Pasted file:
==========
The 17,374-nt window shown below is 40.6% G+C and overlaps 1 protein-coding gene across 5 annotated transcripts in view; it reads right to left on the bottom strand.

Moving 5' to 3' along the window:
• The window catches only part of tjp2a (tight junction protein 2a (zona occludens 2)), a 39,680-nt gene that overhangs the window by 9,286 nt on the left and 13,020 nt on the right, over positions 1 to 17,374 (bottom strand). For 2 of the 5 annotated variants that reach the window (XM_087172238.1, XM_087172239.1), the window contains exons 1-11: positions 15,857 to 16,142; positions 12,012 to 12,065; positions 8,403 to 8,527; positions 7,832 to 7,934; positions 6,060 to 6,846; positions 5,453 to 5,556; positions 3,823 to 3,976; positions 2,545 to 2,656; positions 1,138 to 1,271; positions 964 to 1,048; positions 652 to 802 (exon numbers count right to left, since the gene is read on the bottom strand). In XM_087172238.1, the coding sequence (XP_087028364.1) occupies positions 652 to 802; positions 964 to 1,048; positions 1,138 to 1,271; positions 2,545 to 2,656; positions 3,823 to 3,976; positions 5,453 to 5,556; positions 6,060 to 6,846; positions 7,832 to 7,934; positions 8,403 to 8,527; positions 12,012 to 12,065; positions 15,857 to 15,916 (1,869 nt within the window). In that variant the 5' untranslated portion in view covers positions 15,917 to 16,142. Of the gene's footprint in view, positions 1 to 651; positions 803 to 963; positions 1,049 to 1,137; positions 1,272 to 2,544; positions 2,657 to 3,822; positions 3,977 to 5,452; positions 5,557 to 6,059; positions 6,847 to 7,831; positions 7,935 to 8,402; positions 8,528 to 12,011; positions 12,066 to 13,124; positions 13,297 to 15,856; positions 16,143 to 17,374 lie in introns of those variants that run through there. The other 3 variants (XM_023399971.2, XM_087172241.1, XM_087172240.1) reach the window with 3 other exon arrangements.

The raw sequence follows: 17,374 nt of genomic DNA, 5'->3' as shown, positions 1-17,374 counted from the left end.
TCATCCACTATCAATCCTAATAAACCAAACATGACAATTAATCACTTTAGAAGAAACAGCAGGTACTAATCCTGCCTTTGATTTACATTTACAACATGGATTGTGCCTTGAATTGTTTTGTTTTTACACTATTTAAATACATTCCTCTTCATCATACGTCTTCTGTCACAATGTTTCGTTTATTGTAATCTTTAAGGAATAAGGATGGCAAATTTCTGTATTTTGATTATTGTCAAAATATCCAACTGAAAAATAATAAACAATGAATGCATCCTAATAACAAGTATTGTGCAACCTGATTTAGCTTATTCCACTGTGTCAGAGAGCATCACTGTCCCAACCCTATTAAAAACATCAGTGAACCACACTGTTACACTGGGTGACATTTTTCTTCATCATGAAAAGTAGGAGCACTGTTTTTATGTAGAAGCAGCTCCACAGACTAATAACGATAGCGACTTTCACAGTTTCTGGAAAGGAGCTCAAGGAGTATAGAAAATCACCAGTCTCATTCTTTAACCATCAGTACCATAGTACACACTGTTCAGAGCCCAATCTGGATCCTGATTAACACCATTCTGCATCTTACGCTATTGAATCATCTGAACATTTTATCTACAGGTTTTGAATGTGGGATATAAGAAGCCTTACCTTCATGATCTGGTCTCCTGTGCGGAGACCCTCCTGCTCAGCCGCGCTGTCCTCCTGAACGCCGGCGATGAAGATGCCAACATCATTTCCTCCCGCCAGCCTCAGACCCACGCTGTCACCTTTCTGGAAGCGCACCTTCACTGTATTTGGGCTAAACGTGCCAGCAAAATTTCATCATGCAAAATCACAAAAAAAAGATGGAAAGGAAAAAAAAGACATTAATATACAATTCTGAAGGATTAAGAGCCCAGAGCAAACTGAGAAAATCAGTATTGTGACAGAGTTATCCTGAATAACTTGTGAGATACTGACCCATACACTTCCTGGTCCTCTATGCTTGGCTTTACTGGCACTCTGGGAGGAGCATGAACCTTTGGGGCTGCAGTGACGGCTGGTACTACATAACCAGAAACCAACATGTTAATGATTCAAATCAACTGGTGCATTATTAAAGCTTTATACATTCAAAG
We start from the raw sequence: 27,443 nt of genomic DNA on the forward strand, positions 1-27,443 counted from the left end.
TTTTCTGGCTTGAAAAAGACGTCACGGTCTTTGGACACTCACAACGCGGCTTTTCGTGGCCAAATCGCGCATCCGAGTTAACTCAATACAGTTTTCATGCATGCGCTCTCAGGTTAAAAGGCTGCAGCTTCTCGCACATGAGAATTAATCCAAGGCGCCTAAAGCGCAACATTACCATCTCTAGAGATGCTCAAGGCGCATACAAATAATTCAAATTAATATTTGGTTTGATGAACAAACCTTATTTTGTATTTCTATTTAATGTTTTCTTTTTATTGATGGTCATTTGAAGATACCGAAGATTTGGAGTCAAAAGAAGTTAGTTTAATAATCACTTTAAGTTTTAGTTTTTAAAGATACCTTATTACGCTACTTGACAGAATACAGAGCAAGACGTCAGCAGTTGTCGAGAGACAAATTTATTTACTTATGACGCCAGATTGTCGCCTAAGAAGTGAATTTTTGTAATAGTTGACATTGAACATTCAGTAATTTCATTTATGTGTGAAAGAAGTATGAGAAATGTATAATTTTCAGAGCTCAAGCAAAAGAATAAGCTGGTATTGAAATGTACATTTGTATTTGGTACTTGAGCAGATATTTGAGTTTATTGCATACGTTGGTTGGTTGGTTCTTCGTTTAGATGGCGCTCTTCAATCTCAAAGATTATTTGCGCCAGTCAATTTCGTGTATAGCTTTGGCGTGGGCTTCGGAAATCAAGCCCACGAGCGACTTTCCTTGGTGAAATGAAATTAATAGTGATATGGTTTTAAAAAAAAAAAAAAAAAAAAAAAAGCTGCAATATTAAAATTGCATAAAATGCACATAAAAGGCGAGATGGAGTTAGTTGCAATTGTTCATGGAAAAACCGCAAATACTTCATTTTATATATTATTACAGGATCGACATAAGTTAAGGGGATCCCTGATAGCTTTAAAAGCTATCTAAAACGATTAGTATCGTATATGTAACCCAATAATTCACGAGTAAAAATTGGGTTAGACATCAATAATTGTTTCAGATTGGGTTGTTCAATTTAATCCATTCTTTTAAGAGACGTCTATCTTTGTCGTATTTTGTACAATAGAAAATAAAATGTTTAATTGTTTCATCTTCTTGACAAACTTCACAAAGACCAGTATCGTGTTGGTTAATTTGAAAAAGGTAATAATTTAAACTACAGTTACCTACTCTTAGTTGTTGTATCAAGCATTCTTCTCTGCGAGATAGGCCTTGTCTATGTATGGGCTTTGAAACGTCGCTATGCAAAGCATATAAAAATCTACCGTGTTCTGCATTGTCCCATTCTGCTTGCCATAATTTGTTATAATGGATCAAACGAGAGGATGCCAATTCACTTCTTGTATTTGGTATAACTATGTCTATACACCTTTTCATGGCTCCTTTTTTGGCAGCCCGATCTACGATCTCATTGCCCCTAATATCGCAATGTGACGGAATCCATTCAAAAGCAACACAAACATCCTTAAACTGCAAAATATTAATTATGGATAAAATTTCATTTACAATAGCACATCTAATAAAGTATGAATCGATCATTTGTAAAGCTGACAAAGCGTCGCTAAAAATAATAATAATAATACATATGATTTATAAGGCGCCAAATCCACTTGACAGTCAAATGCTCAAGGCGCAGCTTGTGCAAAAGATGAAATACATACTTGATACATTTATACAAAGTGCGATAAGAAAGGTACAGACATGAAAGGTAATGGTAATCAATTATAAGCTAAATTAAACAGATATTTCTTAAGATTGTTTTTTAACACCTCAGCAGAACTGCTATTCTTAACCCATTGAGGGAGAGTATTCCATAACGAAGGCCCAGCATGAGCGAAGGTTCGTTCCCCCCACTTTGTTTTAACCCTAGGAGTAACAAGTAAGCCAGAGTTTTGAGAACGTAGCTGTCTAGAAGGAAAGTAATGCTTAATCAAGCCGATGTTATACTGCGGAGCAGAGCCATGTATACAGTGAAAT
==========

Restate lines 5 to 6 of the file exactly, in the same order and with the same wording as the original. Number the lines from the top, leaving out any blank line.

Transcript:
TCATCCACTATCAATCCTAATAAACCAAACATGACAATTAATCACTTTAGAAGAAACAGCAGGTACTAATCCTGCCTTTGATTTACATTTACAACATGGATTGTGCCTTGAATTGTTTTGTTTTTACACTATTTAAATACATTCCTCTTCATCATACGTCTTCTGTCACAATGTTTCGTTTATTGTAATCTTTAAGGAATAAGGATGGCAAATTTCTGTATTTTGATTATTGTCAAAATATCCAACTGAAAAATAATAAACAATGAATGCATCCTAATAACAAGTATTGTGCAACCTGATTTAGCTTATTCCACTGTGTCAGAGAGCATCACTGTCCCAACCCTATTAAAAACATCAGTGAACCACACTGTTACACTGGGTGACATTTTTCTTCATCATGAAAAGTAGGAGCACTGTTTTTATGTAGAAGCAGCTCCACAGACTAATAACGATAGCGACTTTCACAGTTTCTGGAAAGGAGCTCAAGGAGTATAGAAAATCACCAGTCTCATTCTTTAACCATCAGTACCATAGTACACACTGTTCAGAGCCCAATCTGGATCCTGATTAACACCATTCTGCATCTTACGCTATTGAATCATCTGAACATTTTATCTACAGGTTTTGAATGTGGGATATAAGAAGCCTTACCTTCATGATCTGGTCTCCTGTGCGGAGACCCTCCTGCTCAGCCGCGCTGTCCTCCTGAACGCCGGCGATGAAGATGCCAACATCATTTCCTCCCGCCAGCCTCAGACCCACGCTGTCACCTTTCTGGAAGCGCACCTTCACTGTATTTGGGCTAAACGTGCCAGCAAAATTTCATCATGCAAAATCACAAAAAAAAGATGGAAAGGAAAAAAAAGACATTAATATACAATTCTGAAGGATTAAGAGCCCAGAGCAAACTGAGAAAATCAGTATTGTGACAGAGTTATCCTGAATAACTTGTGAGATACTGACCCATACACTTCCTGGTCCTCTATGCTTGGCTTTACTGGCACTCTGGGAGGAGCATGAACCTTTGGGGCTGCAGTGACGGCTGGTACTACATAACCAGAAACCAACATGTTAATGATTCAAATCAACTGGTGCATTATTAAAGCTTTATACATTCAAAG
We start from the raw sequence: 27,443 nt of genomic DNA on the forward strand, positions 1-27,443 counted from the left end.